William Richard Cutter.

Encyclopedia of Massachusetts, biographical--genealogical (Volume 2) online

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Biographical — Genealogical

Compiled with the Assistance of a

Capable Corps of Advisers and Contributors




Both justice and decency require that we should bestow on our forefathers
an honorable remembrance — Thucydides



DAWES, Henry L.,

Eminent Constmctive Statesman.

Henry Laurens Dawes, whose services
as a national constructive legislator are
commemorated in various notable and
highly useful enactments by the national
legislature, was born in Cummington,
Massachusetts, October 30, 1816, and died
February 5, 1903, son of Mitchell and
Mercy (Burgees) Dawes. He was of
English ancestry, of a family which ad-
hered to the house of Stuart during the
Cromwellian times, and came into favor
at the restoration of Charles H. The an-
cestor of Senator Henry L. Dawes estab-
lished himself in Boston about the year

Henry L. Dawes began his education
in the common schools, then entering
Yale College, from which he was gradu-
ated in the class of 1839. After leaving
college he spent two years teaching
school. Subsequently he became editor
of the "Greenfield Gazette," and still later
of the "Adams Transcript." Meantime
he studied law in the office of Wells &
Davis, at Greenfield, Massachusetts, and
was admitted to the bar in 1842, begin-
ning his practice at North Adams ; in
1864 he removed to Pittsfield, Massachu-
setts. In 1848-49 he was a member of the
lower house of the State Legislature ; in
1850 of the State Senate ; and in 1852
was again returned to the lower house.
In 1853 he was a member of the Constitu-
tional Convention of Massachusetts ; and
in 1853 and to 1857 ^^^ United States
District Attorney for the Western Dis-
trict of Massachusetts. He was nine
times successively elected to the National

House of Representatives, his term of
service beginning in 1857 and ending in
1875, he declining to be a candidate for
a tenth term. His congressional service
covered the entire troublous period pre-
ceding the Civil War, and the whole of
that momentous struggle. A Whig in
early life, he became a Republican at the
founding of the party, and he was among
the most virile forces of the nation in op-
posing the encroachments of slavery, and
in the maintenance of the Union when
the national existence was at stake. The
positions which he occupied during those
days give eloquent attestation of his abil-
ity and integrity. In the House of Repre-
sentatives he was chairman of the com-
mittee on elections through the difficult
war and reconstruction periods ; and at
other times rendered distinguished serv-
ice as chairman of the committees on
appropriations, and ways and means. He
was among the foremost in the advance-
ment of many important measures. He
was the father of the Weather Bureau
and the National Fish Commission, hav-
ing provided the legislation for their
establishment, and procured the neces-
sary appropriations ; and the tariff bill of
1872 was passed by the House as he
drafted it, and without amendment. While
a congressman, he twice declined a seat
on the bench of the Supreme Court of his

Mr. Dawes was elected to the United
States Senate in 1875, to succeed Senator
Washburn, who had been appointed to
fill the vacancy occasioned by the death
of Hon. Charles Sumner. Mr. Dawes
was reelected in 1881 and again in 1887,
his service closing March 3, 1893. In that


body his service was most useful, in vari-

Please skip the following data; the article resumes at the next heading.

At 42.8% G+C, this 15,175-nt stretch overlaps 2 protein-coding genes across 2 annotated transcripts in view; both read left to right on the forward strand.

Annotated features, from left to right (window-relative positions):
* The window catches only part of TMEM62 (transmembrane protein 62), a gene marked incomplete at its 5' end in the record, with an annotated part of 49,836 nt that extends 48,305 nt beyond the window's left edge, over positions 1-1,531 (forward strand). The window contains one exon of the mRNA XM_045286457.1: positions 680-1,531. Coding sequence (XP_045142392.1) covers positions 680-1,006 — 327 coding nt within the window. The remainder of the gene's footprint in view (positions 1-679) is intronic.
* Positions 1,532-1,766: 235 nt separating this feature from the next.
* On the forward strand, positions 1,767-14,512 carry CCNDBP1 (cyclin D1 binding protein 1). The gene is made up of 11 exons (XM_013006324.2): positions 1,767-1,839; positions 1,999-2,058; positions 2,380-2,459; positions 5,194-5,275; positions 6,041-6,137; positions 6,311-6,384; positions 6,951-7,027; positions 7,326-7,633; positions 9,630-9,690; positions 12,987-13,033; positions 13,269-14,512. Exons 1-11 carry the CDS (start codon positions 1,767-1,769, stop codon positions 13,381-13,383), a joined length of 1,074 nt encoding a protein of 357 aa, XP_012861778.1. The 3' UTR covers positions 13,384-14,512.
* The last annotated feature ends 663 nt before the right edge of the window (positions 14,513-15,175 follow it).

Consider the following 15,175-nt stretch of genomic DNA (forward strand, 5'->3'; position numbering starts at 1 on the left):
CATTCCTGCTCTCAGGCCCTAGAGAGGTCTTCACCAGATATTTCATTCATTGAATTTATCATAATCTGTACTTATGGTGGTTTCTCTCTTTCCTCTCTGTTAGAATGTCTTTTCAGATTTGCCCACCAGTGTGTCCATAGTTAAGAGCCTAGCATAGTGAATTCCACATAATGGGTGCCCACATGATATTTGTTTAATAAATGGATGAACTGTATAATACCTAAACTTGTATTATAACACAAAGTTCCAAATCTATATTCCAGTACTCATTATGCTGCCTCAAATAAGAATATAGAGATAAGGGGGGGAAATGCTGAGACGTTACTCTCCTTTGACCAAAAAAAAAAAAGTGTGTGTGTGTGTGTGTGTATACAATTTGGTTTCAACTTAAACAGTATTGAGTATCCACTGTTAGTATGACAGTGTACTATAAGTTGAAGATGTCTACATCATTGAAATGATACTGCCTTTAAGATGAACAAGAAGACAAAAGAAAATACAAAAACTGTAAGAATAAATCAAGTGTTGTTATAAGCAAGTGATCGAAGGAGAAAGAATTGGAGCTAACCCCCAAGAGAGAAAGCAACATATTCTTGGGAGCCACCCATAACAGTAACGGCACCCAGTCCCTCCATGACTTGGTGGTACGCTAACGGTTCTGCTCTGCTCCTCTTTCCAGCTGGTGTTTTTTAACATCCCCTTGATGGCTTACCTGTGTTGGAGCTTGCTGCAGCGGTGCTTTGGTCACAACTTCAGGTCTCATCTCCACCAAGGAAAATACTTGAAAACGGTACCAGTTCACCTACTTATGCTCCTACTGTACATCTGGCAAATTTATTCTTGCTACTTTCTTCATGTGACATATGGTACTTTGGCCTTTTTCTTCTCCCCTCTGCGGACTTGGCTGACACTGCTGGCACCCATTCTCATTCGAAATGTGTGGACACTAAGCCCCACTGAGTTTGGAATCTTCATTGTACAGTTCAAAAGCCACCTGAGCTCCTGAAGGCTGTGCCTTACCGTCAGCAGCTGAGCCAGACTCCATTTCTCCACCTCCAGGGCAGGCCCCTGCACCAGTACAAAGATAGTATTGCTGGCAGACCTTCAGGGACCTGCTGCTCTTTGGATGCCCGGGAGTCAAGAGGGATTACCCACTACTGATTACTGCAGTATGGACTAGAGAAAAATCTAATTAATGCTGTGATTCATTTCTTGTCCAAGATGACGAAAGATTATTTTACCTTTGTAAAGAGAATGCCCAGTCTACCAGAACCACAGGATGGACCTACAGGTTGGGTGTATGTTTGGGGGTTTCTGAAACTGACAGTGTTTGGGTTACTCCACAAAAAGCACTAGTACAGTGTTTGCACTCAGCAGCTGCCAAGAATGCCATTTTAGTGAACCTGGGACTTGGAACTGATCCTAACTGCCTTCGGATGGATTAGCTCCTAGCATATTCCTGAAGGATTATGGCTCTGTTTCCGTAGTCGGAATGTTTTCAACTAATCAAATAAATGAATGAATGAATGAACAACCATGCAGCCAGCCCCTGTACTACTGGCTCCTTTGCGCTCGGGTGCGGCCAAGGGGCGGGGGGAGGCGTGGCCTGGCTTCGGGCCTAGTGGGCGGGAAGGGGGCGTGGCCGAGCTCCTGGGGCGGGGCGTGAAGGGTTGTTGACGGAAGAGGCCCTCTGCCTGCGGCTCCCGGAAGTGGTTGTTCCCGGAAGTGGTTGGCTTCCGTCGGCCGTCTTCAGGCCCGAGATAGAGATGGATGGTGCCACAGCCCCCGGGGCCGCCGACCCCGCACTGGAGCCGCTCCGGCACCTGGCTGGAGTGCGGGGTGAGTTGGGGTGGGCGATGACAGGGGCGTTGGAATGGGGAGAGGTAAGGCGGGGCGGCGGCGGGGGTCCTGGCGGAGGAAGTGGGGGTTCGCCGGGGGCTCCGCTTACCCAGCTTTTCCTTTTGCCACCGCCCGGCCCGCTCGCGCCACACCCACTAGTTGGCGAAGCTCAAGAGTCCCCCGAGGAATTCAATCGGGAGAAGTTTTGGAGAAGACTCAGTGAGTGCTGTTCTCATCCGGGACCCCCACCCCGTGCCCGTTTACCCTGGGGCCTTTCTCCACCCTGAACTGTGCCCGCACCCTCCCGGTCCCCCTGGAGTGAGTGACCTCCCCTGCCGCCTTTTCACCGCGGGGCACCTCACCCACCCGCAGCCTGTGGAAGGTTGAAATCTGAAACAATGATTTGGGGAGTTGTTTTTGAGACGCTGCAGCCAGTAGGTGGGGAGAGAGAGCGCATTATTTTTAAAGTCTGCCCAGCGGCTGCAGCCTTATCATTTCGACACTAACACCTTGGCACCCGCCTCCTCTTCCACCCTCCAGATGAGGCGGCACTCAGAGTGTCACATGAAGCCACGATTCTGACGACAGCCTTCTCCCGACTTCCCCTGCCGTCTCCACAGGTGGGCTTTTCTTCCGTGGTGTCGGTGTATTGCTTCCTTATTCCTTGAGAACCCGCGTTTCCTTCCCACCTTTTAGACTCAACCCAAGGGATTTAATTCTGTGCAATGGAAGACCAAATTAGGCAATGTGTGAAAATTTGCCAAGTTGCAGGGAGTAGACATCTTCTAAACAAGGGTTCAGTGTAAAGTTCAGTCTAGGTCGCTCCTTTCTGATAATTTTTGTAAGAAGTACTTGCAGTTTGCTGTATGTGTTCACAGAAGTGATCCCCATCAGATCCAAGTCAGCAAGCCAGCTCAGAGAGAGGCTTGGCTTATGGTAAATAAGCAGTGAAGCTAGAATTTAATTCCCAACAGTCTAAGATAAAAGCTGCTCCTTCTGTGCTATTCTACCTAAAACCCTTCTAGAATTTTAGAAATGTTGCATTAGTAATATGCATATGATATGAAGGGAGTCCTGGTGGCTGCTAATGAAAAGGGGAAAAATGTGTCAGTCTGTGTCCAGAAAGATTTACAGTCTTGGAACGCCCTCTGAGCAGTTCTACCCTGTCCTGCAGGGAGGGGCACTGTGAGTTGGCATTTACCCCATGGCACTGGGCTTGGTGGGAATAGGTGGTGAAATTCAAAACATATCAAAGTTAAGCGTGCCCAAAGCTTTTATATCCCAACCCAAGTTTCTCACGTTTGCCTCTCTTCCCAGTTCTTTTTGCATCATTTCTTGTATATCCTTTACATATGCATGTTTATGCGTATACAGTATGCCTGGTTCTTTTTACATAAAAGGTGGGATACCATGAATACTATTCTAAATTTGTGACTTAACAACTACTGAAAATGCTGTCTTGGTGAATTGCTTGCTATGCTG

ous highly responsible committee posi-
tions — on the committees on appropria-
tions, civil service, the fisheries, Revolu-
tionary claims, naval affairs, and Indian
affairs. He vv^as also a member of the com-
mittee on public buildings and grounds,
and it was upon his initiative that the
Washington monument in the national
capital was carried to completion. Mr.
Dawes, however, is chiefly known for his
service as chairman of the committee on
Indian affairs for fifteen years. He re-
ported and secured the enactment of the
first bill providing for Indian education.
In 1887 he wrote and secured the passage
of the act called the Indian Severalty Law
which conferred land in severalty and
citizenship on the American Indians.
This is sometimes called the Indian
Emancipation Act, and on this account
"Dawes Day" is celebrated at Hampton.
When he retired from the Senate in 1893,
he was appointed chairman of the Com-
mission to the Five Civilized Tribes of
Indians — popularly known as the Dawes
Commission — and which position he occu-
pied until his death. While an uncompro-
mising Republican in politics, he enjoyed
the respect of all parties, and was the
personal friend of every President from
the time of his first election to the legis-
lature to the end of his service. He was
a man of independent thought and action,
and his ability as a speaker was equalled
by his ability as a writer. For four years
at Dartmouth College he was lecturer on
"United States History during the Past
Fifty Years." In 1869 the degree of Doc-
tor of Laws was conferred upon him by
Williams College, and in 1889 by Yale

He married. May i, 1844, Electa A.
Sanderson, of Ashfield, Massachusetts,
daughter of Chester and Anna (Allis)
Sanderson ; children : i. Thomas Sander-
son, born February 24, 1848, died Sep-

tember 7, 1849. 2. Anna Laurens, May
14, 185 1 ; a prominent author, greatly in-
terested in educational and sociological
matters ; a member of the Massachusetts
board of managers of the World's Colum-
bian Exposition, also of board of lady
managers of the Louisiana Purchase Ex-
position at St. Louis ; published several
books, her subjects being mainly educa-
tional and political. 3. Henry Laurens,
born April 13, 1853, died April 16, 1854.

4. Chester Mitchell, born July 14, 1855,

5. Robert Crawford, born January 21,
1858, died September 3, 1859. 6. Henry
Laurens, born January 5, 1863.

DODGE, General Granville M.,

Soldier, Civil Engineer.

General Grenville Mellen Dodge, a dis-
tinguished soldier of the Civil War and a